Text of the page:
Monday, January 26, 2009

Rams have plenty of choices available to them in NFL draft

The underclassmen have declared, and their names thrown into the hopper. The
Senior Bowl has come and gone, and the NFL Scouting Combine is next up.

For now, there is no clear-cut No. 1 in the 2009 NFL draft. But some names are
working their way to the head of the class. Names that the Rams must time,
test, interview, examine, discuss and otherwise sort through before making the
No. 2 overall pick — behind Detroit — on April 25. It's only a $50 million

The two months of free agency that precede the draft could change the Rams'
needs. But for now, what will it be at No. 2? Offensive tackle? Linebacker?
Wide receiver? Or even, quarterback?

At the moment, players at those positions appear most likely to occupy the top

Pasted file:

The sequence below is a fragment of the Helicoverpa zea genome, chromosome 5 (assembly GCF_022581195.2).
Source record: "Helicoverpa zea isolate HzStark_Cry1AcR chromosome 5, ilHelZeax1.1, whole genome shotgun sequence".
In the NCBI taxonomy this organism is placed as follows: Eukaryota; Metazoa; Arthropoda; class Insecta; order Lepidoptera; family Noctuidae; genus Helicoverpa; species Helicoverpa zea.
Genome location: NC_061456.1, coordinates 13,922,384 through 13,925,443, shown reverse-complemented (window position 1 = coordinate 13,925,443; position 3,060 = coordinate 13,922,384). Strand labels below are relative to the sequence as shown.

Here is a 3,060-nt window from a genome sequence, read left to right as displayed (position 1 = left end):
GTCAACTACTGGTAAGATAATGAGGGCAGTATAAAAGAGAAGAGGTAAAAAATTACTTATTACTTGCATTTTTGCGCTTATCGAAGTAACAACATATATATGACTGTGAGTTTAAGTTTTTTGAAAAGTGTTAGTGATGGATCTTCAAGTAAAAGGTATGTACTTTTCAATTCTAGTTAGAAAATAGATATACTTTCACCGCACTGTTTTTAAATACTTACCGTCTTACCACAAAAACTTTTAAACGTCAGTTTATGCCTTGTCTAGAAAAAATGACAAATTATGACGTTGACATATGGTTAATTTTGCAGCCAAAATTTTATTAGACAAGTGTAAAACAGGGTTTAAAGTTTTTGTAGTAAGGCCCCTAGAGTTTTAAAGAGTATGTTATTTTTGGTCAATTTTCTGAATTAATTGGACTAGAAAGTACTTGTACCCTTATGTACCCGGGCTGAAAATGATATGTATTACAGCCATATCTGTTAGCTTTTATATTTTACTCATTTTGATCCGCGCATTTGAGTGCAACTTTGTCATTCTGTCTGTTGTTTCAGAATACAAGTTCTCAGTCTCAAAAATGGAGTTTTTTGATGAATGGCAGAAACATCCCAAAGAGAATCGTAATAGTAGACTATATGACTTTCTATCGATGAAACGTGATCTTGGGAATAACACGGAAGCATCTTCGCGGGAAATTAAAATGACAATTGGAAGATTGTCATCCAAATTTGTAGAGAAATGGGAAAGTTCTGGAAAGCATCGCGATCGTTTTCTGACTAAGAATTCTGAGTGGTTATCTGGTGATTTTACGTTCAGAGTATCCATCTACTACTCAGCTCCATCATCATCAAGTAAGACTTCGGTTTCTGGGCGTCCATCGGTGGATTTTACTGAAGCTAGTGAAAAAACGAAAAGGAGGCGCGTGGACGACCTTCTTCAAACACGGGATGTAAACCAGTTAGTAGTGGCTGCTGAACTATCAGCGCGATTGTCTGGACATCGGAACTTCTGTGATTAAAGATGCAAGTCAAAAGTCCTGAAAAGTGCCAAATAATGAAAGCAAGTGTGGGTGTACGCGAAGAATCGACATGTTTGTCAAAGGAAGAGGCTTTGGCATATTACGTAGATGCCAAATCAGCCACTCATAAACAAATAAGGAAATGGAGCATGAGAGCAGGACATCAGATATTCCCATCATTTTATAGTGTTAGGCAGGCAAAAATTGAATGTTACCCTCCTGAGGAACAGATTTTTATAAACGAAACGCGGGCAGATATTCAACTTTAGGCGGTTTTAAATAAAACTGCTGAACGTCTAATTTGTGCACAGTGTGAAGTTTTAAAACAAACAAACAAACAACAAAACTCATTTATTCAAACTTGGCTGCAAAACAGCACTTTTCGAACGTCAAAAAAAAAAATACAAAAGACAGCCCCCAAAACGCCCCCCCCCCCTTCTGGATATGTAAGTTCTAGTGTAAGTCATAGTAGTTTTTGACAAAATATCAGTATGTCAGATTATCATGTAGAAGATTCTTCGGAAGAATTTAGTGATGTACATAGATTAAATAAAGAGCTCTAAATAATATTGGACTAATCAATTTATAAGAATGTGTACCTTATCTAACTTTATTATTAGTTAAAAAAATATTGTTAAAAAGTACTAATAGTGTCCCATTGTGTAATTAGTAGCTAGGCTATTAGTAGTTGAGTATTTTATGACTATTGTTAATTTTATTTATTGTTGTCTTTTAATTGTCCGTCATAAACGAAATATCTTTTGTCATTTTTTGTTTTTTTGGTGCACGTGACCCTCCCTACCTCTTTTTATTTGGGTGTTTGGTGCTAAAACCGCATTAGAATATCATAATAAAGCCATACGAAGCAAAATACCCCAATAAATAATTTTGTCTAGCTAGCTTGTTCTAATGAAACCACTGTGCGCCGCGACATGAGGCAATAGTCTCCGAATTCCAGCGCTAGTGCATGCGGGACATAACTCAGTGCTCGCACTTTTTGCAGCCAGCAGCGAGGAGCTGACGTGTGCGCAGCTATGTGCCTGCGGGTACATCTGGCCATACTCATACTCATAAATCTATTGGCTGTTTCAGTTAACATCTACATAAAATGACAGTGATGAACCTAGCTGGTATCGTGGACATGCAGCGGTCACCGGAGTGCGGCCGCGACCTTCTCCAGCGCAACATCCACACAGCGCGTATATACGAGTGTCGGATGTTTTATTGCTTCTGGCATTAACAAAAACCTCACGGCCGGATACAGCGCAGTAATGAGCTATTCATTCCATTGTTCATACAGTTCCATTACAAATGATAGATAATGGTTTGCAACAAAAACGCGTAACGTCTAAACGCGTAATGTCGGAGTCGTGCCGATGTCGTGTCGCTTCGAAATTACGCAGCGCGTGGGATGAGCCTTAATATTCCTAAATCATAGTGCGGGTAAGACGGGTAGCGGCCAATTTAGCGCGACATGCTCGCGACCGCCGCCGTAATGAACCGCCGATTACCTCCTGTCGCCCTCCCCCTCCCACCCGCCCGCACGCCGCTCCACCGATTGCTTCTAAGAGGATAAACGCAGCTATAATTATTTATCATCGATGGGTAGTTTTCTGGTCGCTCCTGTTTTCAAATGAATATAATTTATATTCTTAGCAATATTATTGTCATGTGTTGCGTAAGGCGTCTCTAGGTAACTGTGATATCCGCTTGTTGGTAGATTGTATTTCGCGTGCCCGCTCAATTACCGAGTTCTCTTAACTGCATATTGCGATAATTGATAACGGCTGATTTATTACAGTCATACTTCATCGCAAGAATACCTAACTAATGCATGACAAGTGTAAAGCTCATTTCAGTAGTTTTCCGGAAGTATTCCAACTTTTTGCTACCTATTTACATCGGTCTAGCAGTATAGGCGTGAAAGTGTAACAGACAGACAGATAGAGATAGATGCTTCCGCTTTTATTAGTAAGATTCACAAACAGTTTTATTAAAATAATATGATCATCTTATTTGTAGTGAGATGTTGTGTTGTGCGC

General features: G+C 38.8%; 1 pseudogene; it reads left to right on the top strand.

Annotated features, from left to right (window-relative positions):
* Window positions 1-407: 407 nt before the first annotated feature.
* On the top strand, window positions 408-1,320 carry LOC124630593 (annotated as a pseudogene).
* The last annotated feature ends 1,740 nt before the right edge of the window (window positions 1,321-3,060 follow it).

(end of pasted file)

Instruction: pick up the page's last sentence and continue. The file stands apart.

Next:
five to 10 spots on draft day.

With left tackle Orlando Pace's great career winding down and right tackle Alex
Barron completing another so-so season, you could make a case that offensive
tackle is the Rams' greatest need. General manager Billy Devaney's oft-stated
goal is making the Rams bigger, stronger, and more physical on both sides of
the ball. What better place to start than the tackle position?

"It's a big need position," said longtime scout Tom Marino, now an NFL analyst
for "It's one of the three, four most critical positions around,
that left tackle. And they've got to find one."

Virginia's Eugene Monroe, Alabama's Andre Smith, and Mississippi's Michael Oher
are all potential top 10 picks at the tackle spot. Oher was the only one of the
three to participate in the Senior Bowl. Smith wasn't eligible to participate
because he came out as an underclassmen.

"As far as just pure athleticism, Oher's as good as there is in this draft,"
said an AFC personnel executive, speaking on the condition of anonymity. "But
is he going to be tough enough? Is his heart going to be totally into football?"

Monroe probably could have benefited from attending the Senior Bowl. He